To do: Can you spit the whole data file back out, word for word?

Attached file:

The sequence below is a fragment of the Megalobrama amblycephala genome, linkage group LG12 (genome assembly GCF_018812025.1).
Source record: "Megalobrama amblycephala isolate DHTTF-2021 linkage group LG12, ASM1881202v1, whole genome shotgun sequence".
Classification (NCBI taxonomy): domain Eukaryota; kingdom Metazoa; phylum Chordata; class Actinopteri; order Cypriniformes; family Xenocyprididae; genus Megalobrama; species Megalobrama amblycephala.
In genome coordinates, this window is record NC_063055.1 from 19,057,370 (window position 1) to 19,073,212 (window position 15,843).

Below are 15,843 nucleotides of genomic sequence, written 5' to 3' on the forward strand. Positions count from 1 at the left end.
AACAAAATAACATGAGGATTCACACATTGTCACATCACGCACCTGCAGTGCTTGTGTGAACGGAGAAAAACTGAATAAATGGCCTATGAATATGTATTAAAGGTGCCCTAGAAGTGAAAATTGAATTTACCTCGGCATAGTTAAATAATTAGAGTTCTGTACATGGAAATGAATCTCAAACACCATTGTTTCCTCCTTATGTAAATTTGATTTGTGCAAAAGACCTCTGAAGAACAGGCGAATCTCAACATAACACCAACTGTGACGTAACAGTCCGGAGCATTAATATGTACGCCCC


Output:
The sequence below is a fragment of the Megalobrama amblycephala genome, linkage group LG12 (genome assembly GCF_018812025.1).
Source record: "Megalobrama amblycephala isolate DHTTF-2021 linkage group LG12, ASM1881202v1, whole genome shotgun sequence".
Classification (NCBI taxonomy): domain Eukaryota; kingdom Metazoa; phylum Chordata; class Actinopteri; order Cypriniformes; family Xenocyprididae; genus Megalobrama; species Megalobrama amblycephala.
In genome coordinates, this window is record NC_063055.1 from 19,057,370 (window position 1) to 19,073,212 (window position 15,843).

Below are 15,843 nucleotides of genomic sequence, written 5' to 3' on the forward strand. Positions count from 1 at the left end.
AACAAAATAACATGAGGATTCACACATTGTCACATCACGCACCTGCAGTGCTTGTGTGAACGGAGAAAAACTGAATAAATGGCCTATGAATATGTATTAAAGGTGCCCTAGAAGTGAAAATTGAATTTACCTCGGCATAGTTAAATAATTAGAGTTCTGTACATGGAAATGAATCTCAAACACCATTGTTTCCTCCTTATGTAAATTTGATTTGTGCAAAAGACCTCTGAAGAACAGGCGAATCTCAACATAACACCAACTGTGACGTAACAGTCCGGAGCATTAATATGTACGCCCC